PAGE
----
Why is Theatre on the UNESCO International Days list? One look at the list of days set aside by UNESCO for commemoration, and you’d realise something is odd. Environment, Ocean, Indigenous People, Democracy, Peace, Philosophy, AIDS, Persons with Disability, Migrants, Press Freedom, all have their commemorative days. Each one of these ideas and/or communities are under constant threat, and understandably need an annual reminder to continue efforts for protection and preservation. No other art practice finds its mention on this list - no Cinema Day, no Fine Arts day, No Music Day (ok there is Jazz Day). So how come Theatre landed up on this list? Is it endangered, does it need protection, or perhaps resuscitation? Does it need a constant reminder that doing theatre is a Human Rights Issue (itself already on the list), that any collective act to self-determination and self-organisation is, in its very essence, an act of rehearsing the community.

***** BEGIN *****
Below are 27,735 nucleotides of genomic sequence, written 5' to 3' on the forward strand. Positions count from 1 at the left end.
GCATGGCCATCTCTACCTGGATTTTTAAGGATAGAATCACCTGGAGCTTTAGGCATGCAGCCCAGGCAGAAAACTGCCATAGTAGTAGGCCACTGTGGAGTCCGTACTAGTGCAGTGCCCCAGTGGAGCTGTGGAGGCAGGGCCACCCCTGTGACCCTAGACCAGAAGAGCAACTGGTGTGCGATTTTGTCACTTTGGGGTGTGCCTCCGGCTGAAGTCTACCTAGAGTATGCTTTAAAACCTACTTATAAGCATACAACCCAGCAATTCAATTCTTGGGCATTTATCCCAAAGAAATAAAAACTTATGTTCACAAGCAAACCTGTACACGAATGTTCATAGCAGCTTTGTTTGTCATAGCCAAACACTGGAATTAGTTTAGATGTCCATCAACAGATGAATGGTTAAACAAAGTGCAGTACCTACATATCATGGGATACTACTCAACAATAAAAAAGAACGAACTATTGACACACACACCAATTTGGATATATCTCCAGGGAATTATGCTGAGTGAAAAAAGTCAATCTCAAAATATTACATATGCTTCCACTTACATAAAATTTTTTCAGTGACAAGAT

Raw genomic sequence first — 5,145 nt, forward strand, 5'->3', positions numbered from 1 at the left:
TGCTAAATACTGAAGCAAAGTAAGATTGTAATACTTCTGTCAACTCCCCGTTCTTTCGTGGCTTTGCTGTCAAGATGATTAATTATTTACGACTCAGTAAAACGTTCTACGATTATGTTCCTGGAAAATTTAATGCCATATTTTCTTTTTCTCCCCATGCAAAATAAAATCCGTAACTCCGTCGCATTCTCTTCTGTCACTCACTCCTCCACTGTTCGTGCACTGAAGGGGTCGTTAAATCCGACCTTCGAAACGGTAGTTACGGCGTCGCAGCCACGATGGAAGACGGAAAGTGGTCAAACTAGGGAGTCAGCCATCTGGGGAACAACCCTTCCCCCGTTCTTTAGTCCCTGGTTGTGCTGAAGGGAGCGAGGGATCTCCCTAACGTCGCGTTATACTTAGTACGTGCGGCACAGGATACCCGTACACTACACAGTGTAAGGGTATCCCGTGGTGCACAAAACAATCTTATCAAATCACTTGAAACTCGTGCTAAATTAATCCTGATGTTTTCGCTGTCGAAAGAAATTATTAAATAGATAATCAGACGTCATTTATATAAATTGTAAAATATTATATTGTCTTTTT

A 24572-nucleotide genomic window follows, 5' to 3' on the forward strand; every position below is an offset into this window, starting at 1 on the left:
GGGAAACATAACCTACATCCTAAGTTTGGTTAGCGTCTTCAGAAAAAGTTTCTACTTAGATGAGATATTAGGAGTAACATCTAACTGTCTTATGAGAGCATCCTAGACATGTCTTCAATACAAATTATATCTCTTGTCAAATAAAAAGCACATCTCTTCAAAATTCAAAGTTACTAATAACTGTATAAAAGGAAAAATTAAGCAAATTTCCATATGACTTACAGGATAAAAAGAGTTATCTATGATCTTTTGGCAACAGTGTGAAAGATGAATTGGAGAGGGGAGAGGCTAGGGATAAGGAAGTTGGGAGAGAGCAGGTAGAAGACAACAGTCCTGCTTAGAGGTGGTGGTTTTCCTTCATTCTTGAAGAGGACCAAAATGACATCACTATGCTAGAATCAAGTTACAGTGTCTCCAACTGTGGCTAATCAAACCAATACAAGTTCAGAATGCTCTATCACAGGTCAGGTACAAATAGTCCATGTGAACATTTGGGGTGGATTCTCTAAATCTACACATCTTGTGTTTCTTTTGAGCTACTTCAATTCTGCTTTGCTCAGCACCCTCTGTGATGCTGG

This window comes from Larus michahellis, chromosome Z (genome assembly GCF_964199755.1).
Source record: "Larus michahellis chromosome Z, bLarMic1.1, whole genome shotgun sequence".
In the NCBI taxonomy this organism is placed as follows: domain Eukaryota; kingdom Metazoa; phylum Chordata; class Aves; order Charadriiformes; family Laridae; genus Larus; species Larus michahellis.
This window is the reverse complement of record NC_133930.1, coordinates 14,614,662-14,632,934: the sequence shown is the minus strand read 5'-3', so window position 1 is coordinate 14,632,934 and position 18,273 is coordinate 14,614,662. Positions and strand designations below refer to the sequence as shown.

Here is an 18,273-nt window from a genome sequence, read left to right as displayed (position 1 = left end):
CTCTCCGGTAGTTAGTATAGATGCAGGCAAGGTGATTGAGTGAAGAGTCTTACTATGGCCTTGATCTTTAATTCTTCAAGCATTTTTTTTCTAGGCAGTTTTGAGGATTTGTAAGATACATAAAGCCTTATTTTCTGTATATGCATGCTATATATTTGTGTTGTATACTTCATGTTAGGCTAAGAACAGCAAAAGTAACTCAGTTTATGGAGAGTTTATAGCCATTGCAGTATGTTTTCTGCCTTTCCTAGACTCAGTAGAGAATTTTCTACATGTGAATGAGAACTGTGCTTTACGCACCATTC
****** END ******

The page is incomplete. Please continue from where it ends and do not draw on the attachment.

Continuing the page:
Theatre has historically debated and expressed each one of the concerns that find themselves on the UNESCO list. If you’ve watched plays, you have most likely come across a play that privileged the marginal voice - the migrant’s, the worker’s, the child’s, the woman’s, the jester’s, the tramp’s, the poet’s, the philosopher’s, and countless others who occupy the periphery. Yet, the very medium in which the margin finds its voice, is itself on the commemoration list. This is twice marginalised then - talking about the margin while being one. And I think this is a beautiful space to be in. We need to celebrate Theatre everyday, fill our streets with everything that is marginalised, bring them to occupy the centre, even if temporarily, everyday.